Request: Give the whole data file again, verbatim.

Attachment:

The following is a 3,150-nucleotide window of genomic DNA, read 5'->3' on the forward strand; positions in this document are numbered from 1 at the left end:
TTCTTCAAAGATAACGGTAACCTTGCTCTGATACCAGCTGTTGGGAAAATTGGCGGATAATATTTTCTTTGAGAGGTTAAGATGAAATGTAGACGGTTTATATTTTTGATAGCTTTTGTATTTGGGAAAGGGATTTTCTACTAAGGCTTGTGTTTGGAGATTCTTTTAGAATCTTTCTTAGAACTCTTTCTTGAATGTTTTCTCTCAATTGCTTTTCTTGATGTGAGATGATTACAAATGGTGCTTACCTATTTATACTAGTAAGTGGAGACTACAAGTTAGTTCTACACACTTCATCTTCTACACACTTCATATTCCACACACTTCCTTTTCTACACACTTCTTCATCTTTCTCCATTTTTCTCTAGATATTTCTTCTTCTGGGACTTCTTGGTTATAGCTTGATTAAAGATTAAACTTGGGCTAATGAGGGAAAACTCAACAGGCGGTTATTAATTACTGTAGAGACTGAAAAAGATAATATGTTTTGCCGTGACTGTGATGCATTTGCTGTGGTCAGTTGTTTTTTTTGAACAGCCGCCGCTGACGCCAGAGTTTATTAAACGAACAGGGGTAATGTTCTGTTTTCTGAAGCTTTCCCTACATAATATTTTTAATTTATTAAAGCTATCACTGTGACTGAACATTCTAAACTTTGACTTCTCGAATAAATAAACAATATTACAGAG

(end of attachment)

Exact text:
The following is a 3,150-nucleotide window of genomic DNA, read 5'->3' on the forward strand; positions in this document are numbered from 1 at the left end:
TTCTTCAAAGATAACGGTAACCTTGCTCTGATACCAGCTGTTGGGAAAATTGGCGGATAATATTTTCTTTGAGAGGTTAAGATGAAATGTAGACGGTTTATATTTTTGATAGCTTTTGTATTTGGGAAAGGGATTTTCTACTAAGGCTTGTGTTTGGAGATTCTTTTAGAATCTTTCTTAGAACTCTTTCTTGAATGTTTTCTCTCAATTGCTTTTCTTGATGTGAGATGATTACAAATGGTGCTTACCTATTTATACTAGTAAGTGGAGACTACAAGTTAGTTCTACACACTTCATCTTCTACACACTTCATATTCCACACACTTCCTTTTCTACACACTTCTTCATCTTTCTCCATTTTTCTCTAGATATTTCTTCTTCTGGGACTTCTTGGTTATAGCTTGATTAAAGATTAAACTTGGGCTAATGAGGGAAAACTCAACAGGCGGTTATTAATTACTGTAGAGACTGAAAAAGATAATATGTTTTGCCGTGACTGTGATGCATTTGCTGTGGTCAGTTGTTTTTTTTGAACAGCCGCCGCTGACGCCAGAGTTTATTAAACGAACAGGGGTAATGTTCTGTTTTCTGAAGCTTTCCCTACATAATATTTTTAATTTATTAAAGCTATCACTGTGACTGAACATTCTAAACTTTGACTTCTCGAATAAATAAACAATATTACAGAG